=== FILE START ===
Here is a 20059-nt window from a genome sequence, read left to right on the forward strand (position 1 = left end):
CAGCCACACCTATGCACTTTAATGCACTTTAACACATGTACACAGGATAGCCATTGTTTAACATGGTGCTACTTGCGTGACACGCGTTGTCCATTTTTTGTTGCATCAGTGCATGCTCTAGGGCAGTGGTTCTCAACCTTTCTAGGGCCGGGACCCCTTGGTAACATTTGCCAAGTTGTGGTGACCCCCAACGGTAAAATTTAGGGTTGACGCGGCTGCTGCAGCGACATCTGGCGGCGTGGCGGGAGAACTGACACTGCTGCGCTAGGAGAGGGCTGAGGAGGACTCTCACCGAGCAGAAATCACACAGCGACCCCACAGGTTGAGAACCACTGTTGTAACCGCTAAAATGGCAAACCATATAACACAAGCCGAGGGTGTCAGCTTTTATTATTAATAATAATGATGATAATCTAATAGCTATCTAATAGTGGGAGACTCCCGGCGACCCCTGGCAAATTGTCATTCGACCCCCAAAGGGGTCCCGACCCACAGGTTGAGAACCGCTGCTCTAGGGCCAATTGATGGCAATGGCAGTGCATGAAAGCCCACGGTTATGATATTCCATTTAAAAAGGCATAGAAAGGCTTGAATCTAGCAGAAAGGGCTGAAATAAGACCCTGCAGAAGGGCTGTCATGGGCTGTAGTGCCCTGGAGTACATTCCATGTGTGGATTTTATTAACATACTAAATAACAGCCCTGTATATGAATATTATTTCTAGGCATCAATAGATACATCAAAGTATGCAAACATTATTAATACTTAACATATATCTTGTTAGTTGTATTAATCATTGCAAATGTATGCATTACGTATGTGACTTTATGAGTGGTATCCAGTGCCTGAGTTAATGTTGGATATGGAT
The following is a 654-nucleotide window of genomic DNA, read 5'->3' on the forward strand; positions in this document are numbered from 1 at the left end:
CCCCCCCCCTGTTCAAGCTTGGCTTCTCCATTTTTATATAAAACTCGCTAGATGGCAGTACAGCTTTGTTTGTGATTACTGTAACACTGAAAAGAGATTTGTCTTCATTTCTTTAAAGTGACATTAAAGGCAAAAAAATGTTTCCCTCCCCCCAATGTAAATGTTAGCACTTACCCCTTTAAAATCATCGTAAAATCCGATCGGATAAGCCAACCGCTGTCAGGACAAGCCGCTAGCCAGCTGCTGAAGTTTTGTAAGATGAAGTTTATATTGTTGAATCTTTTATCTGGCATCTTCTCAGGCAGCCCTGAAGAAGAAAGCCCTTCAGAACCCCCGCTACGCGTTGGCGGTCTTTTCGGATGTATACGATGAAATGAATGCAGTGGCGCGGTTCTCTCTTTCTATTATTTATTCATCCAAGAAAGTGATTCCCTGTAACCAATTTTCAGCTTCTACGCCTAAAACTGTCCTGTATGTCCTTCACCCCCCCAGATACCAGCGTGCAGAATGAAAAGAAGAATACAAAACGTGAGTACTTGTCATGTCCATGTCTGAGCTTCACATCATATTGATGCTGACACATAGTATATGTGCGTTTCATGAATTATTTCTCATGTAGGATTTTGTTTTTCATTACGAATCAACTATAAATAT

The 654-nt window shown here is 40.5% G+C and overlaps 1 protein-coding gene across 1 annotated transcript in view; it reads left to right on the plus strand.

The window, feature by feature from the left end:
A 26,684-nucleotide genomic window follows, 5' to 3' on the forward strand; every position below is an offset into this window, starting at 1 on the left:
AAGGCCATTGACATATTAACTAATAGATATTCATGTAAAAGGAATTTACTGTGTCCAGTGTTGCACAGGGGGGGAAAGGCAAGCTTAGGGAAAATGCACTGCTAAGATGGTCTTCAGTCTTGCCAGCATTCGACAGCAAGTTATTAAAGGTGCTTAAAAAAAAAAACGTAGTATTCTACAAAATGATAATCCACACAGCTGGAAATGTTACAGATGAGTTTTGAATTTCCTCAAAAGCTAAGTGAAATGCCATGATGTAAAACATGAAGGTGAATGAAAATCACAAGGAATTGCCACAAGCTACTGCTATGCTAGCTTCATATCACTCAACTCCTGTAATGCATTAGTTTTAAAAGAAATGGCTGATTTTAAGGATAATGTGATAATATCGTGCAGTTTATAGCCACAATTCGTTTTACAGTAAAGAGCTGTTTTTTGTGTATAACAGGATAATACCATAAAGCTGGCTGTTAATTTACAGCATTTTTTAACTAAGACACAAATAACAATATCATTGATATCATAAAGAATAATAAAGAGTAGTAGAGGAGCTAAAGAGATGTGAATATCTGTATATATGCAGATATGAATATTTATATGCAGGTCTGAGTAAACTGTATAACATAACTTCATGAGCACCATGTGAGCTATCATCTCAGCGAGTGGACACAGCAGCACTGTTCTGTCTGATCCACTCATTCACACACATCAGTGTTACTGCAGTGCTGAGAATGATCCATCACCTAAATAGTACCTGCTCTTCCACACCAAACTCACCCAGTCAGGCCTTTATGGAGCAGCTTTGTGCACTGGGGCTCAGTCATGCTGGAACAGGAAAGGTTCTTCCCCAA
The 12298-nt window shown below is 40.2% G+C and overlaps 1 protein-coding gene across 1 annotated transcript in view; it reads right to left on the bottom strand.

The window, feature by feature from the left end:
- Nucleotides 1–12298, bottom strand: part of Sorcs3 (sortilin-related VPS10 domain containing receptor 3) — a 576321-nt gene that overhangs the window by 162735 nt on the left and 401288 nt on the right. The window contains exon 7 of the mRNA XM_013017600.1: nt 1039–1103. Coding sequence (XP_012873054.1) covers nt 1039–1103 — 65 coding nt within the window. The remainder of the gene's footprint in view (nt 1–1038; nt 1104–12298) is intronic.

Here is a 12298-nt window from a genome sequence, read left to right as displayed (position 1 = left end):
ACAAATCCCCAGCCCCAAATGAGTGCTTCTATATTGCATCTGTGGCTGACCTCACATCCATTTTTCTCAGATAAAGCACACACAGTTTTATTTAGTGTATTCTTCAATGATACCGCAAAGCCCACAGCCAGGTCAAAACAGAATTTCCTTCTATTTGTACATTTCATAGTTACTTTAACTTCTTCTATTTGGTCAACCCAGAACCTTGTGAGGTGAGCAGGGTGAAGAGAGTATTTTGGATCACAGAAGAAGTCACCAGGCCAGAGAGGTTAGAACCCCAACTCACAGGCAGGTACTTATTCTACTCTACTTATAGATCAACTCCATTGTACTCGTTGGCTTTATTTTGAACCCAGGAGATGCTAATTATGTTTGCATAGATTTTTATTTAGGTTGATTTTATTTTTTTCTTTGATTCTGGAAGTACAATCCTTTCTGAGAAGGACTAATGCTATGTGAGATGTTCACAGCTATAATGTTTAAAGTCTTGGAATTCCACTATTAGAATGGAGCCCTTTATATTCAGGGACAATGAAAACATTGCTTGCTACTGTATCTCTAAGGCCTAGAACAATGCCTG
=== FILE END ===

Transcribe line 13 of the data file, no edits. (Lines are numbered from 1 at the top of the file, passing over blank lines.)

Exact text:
ACAAATCCCCAGCCCCAAATGAGTGCTTCTATATTGCATCTGTGGCTGACCTCACATCCATTTTTCTCAGATAAAGCACACACAGTTTTATTTAGTGTATTCTTCAATGATACCGCAAAGCCCACAGCCAGGTCAAAACAGAATTTCCTTCTATTTGTACATTTCATAGTTACTTTAACTTCTTCTATTTGGTCAACCCAGAACCTTGTGAGGTGAGCAGGGTGAAGAGAGTATTTTGGATCACAGAAGAAGTCACCAGGCCAGAGAGGTTAGAACCCCAACTCACAGGCAGGTACTTATTCTACTCTACTTATAGATCAACTCCATTGTACTCGTTGGCTTTATTTTGAACCCAGGAGATGCTAATTATGTTTGCATAGATTTTTATTTAGGTTGATTTTATTTTTTTCTTTGATTCTGGAAGTACAATCCTTTCTGAGAAGGACTAATGCTATGTGAGATGTTCACAGCTATAATGTTTAAAGTCTTGGAATTCCACTATTAGAATGGAGCCCTTTATATTCAGGGACAATGAAAACATTGCTTGCTACTGTATCTCTAAGGCCTAGAACAATGCCTG